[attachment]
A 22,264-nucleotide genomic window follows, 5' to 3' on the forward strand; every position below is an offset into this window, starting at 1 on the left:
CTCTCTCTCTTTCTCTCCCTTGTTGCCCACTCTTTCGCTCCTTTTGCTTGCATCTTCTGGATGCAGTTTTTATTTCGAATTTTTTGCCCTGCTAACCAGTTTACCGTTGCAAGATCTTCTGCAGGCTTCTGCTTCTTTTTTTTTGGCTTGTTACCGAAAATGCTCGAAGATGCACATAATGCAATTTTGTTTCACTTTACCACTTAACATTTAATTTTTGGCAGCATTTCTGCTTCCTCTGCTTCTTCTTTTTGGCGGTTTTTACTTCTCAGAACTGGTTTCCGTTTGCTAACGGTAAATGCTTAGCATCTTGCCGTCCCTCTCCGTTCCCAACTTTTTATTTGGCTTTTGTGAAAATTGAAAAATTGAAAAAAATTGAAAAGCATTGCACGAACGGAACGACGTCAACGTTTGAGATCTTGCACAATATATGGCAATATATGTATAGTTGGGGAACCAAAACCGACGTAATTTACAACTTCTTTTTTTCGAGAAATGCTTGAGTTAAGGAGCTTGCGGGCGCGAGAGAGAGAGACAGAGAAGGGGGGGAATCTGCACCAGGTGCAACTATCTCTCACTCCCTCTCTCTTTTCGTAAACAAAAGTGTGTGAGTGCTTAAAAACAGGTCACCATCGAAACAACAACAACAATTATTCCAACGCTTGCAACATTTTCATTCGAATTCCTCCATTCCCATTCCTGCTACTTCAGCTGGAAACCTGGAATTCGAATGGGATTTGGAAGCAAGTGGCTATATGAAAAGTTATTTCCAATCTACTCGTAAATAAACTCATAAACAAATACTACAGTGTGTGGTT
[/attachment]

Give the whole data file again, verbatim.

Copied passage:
A 22,264-nucleotide genomic window follows, 5' to 3' on the forward strand; every position below is an offset into this window, starting at 1 on the left:
CTCTCTCTCTTTCTCTCCCTTGTTGCCCACTCTTTCGCTCCTTTTGCTTGCATCTTCTGGATGCAGTTTTTATTTCGAATTTTTTGCCCTGCTAACCAGTTTACCGTTGCAAGATCTTCTGCAGGCTTCTGCTTCTTTTTTTTTGGCTTGTTACCGAAAATGCTCGAAGATGCACATAATGCAATTTTGTTTCACTTTACCACTTAACATTTAATTTTTGGCAGCATTTCTGCTTCCTCTGCTTCTTCTTTTTGGCGGTTTTTACTTCTCAGAACTGGTTTCCGTTTGCTAACGGTAAATGCTTAGCATCTTGCCGTCCCTCTCCGTTCCCAACTTTTTATTTGGCTTTTGTGAAAATTGAAAAATTGAAAAAAATTGAAAAGCATTGCACGAACGGAACGACGTCAACGTTTGAGATCTTGCACAATATATGGCAATATATGTATAGTTGGGGAACCAAAACCGACGTAATTTACAACTTCTTTTTTTCGAGAAATGCTTGAGTTAAGGAGCTTGCGGGCGCGAGAGAGAGAGACAGAGAAGGGGGGGAATCTGCACCAGGTGCAACTATCTCTCACTCCCTCTCTCTTTTCGTAAACAAAAGTGTGTGAGTGCTTAAAAACAGGTCACCATCGAAACAACAACAACAATTATTCCAACGCTTGCAACATTTTCATTCGAATTCCTCCATTCCCATTCCTGCTACTTCAGCTGGAAACCTGGAATTCGAATGGGATTTGGAAGCAAGTGGCTATATGAAAAGTTATTTCCAATCTACTCGTAAATAAACTCATAAACAAATACTACAGTGTGTGGTT